Tax Court Upholds $4.2M Assessment Against California-Based Cannabis Dispensary

March 15, 2021

By Benjamin Aspir

On February 17, 2021, the U.S. Tax Court published its opinion, San Jose Wellness (“SJW”) v. Commissioner1. SJW operates as a medical cannabis dispensary under California law. As a result of the Tax Court’s opinion, SJW was ordered to pay tax deficiencies plus penalties of approximately $4.2 million on business deductions improperly claimed for tax years 2010-2012, 2014 and 2015.

IRC Sec. 280E – Background

In 1982, Congress enacted IRC Sec. 280E. With the exception of cost of goods sold (“COGS”), which is treated as a reduction from gross income, IRC Sec. 280E denies all federal tax deductions and credits from gross income if a taxpayer is engaged in the business of the manufacture, distribution or sale of certain controlled substances classified as a Schedule I or Schedule II substance pursuant to the 1970 Controlled Substances Act.

Under the Federal Controlled Substances Act, cannabis is labeled as a Schedule I drug. Therefore, any cannabis sales activity is considered trafficking under federal law. IRC Sec. 280E prevents cannabis businesses from enjoying the benefit of otherwise ordinary business deductions, clearly making it the most significant tax issue affecting the industry.

Key Rulings from San Jose Wellness

  • The Tax Court referenced several of its previous rulings disallowing deductions under IRC Sec. 280E.
    • Judge Toro wrote in the opinion: “The requirements of Section 280E are clear and the hypotheticals posited by SJW are not relevant to these cases,”
  • The Tax Court disallowed SJW’s deductions for depreciation and charitable contributions claimed under IRC Sec. 280E.
    • SJW was unsuccessful in arguing depreciation and charitable contributions are not “paid or incurred in carrying on a business”, and hence are allowable deductions.
  • The Tax Court held SJW liable for a 2015 accuracy-related penalty of $181,423 due to the previous rulings that rejected arguments similar to SJW’s.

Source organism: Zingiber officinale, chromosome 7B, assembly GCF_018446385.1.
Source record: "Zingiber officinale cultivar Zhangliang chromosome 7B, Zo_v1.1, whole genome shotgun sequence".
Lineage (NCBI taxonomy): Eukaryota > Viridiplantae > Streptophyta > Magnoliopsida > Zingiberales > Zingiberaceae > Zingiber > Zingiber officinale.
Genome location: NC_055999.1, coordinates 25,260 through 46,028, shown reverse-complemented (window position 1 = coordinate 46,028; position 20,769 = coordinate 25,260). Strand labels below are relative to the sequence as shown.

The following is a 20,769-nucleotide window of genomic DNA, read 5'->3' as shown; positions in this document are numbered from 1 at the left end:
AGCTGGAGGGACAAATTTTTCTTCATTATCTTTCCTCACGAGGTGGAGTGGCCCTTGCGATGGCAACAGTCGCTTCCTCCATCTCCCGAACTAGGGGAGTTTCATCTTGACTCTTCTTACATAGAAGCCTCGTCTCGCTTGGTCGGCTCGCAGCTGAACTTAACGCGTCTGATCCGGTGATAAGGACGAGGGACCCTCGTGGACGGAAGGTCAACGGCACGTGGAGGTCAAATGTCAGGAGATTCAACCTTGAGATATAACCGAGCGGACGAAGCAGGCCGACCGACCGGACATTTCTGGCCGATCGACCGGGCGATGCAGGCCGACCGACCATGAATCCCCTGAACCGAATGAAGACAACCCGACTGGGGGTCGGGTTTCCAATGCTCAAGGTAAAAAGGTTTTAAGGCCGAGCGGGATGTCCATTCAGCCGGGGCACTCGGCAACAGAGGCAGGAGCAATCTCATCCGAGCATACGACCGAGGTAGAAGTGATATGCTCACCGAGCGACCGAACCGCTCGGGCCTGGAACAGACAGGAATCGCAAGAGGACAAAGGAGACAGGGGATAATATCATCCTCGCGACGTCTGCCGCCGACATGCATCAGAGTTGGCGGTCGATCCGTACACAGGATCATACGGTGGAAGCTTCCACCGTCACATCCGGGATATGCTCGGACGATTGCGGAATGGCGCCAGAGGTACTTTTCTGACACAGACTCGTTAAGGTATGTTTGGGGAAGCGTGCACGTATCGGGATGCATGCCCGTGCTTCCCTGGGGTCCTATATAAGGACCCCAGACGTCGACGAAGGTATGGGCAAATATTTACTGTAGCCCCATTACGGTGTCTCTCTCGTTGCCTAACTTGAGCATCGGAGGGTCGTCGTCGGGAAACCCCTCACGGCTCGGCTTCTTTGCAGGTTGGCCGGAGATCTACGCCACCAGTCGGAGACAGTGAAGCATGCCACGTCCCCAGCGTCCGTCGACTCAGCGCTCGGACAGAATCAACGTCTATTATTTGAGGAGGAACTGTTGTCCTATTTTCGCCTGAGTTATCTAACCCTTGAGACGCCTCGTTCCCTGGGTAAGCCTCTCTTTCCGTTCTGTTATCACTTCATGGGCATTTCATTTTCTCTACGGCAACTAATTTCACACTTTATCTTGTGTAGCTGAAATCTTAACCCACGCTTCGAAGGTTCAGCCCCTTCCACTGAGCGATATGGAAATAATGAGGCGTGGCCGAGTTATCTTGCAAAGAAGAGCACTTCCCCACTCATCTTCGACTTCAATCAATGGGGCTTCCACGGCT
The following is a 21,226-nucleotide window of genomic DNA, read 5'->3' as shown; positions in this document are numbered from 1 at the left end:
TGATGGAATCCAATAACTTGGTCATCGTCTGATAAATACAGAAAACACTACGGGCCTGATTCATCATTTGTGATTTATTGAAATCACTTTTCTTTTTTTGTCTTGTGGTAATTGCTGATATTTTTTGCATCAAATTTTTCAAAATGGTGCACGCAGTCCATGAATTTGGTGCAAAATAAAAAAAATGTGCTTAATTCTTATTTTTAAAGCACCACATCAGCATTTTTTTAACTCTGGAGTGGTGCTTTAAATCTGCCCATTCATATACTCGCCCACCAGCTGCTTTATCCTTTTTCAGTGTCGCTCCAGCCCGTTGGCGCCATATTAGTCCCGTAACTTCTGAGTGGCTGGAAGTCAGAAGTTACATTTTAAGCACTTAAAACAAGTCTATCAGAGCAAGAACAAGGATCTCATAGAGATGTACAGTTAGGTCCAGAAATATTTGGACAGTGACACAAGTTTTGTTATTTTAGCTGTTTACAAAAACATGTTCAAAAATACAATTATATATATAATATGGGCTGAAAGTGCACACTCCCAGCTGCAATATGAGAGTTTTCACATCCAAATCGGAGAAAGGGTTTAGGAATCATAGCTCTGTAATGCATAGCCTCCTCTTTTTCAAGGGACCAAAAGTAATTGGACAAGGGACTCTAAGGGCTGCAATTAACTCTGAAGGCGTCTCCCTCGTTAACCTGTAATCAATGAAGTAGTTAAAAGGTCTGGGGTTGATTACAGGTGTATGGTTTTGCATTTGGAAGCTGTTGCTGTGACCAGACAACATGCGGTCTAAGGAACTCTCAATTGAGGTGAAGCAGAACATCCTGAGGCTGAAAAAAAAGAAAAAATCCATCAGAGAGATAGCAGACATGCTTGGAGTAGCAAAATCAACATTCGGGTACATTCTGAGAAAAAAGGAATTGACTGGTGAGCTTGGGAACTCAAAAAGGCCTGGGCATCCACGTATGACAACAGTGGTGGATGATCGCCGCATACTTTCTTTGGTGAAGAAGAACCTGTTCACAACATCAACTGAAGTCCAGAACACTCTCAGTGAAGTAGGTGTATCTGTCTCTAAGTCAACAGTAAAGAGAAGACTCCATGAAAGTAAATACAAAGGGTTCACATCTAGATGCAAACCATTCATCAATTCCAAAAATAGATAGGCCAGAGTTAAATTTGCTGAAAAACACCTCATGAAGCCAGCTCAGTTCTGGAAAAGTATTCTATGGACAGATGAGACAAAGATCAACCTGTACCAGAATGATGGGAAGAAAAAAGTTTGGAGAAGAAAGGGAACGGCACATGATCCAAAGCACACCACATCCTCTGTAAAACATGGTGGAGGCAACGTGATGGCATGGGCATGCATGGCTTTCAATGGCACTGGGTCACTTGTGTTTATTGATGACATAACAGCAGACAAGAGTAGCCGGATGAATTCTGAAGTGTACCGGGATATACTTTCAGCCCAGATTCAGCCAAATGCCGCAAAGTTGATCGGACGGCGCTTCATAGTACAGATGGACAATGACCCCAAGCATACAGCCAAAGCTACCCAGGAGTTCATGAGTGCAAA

• SJW could have avoided the penalty if it demonstrated it acted with reasonable cause and in good faith.
  • SJW’s argument to avoid IRC Sec. 280E because its business sold items other than cannabis was denied by the Tax Court.

The Tax Court’s ruling against SJW dealt yet another blow to the cannabis industry in its struggle to claim as many deductions as possible. The Tax Court continues to deny non-COGS deductions in the case of a cannabis dispensary operating legally under state law, reinforcing IRC Sec. 280E and building upon prior case law precedent and the original congressional intent of IRC Sec. 280E.

With the mounting court losses for cannabis businesses, calls are growing louder for Congress to either downgrade the cannabis drug classification or remove it entirely from the Controlled Substances Act to release it from the shackles of IRC Sec. 280E. An attempt to do this was made through the MORE Act right after the November election, but was not taken up by the Senate. Therefore, if it is to be addressed, it must be taken up anew by both chambers in the new Congress. With pandemic relief taking all the spotlight recently, the status of a new vote on cannabis decriminalization is unknown right now.


156 T.C. No. 4

About Ben Aspir

Benjamin Aspir is a Senior Tax Manager with expertise in tax, audit and accounting services. Member AICPA and New Jersey Society of Certified Public Accountants.